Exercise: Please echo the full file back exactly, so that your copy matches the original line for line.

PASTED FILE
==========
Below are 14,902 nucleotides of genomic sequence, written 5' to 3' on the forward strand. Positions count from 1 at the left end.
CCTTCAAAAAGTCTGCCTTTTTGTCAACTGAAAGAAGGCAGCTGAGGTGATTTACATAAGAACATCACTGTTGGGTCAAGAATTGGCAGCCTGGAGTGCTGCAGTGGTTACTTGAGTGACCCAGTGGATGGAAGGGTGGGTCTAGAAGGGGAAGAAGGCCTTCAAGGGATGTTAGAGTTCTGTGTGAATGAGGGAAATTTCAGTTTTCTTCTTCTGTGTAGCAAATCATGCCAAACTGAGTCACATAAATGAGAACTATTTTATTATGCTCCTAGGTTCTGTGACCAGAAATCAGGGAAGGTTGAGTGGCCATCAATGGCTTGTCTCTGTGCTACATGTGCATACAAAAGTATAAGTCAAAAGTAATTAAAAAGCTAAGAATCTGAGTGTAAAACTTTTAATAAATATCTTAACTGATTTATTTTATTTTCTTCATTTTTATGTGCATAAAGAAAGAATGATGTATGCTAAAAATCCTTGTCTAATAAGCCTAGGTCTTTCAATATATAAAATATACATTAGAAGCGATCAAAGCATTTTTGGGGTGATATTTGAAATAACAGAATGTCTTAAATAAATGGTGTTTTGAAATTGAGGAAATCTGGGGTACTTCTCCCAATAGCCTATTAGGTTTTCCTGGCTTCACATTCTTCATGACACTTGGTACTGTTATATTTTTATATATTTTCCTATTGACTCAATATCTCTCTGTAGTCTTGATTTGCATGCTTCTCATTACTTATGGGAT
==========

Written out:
Below are 14,902 nucleotides of genomic sequence, written 5' to 3' on the forward strand. Positions count from 1 at the left end.
CCTTCAAAAAGTCTGCCTTTTTGTCAACTGAAAGAAGGCAGCTGAGGTGATTTACATAAGAACATCACTGTTGGGTCAAGAATTGGCAGCCTGGAGTGCTGCAGTGGTTACTTGAGTGACCCAGTGGATGGAAGGGTGGGTCTAGAAGGGGAAGAAGGCCTTCAAGGGATGTTAGAGTTCTGTGTGAATGAGGGAAATTTCAGTTTTCTTCTTCTGTGTAGCAAATCATGCCAAACTGAGTCACATAAATGAGAACTATTTTATTATGCTCCTAGGTTCTGTGACCAGAAATCAGGGAAGGTTGAGTGGCCATCAATGGCTTGTCTCTGTGCTACATGTGCATACAAAAGTATAAGTCAAAAGTAATTAAAAAGCTAAGAATCTGAGTGTAAAACTTTTAATAAATATCTTAACTGATTTATTTTATTTTCTTCATTTTTATGTGCATAAAGAAAGAATGATGTATGCTAAAAATCCTTGTCTAATAAGCCTAGGTCTTTCAATATATAAAATATACATTAGAAGCGATCAAAGCATTTTTGGGGTGATATTTGAAATAACAGAATGTCTTAAATAAATGGTGTTTTGAAATTGAGGAAATCTGGGGTACTTCTCCCAATAGCCTATTAGGTTTTCCTGGCTTCACATTCTTCATGACACTTGGTACTGTTATATTTTTATATATTTTCCTATTGACTCAATATCTCTCTGTAGTCTTGATTTGCATGCTTCTCATTACTTATGGGAT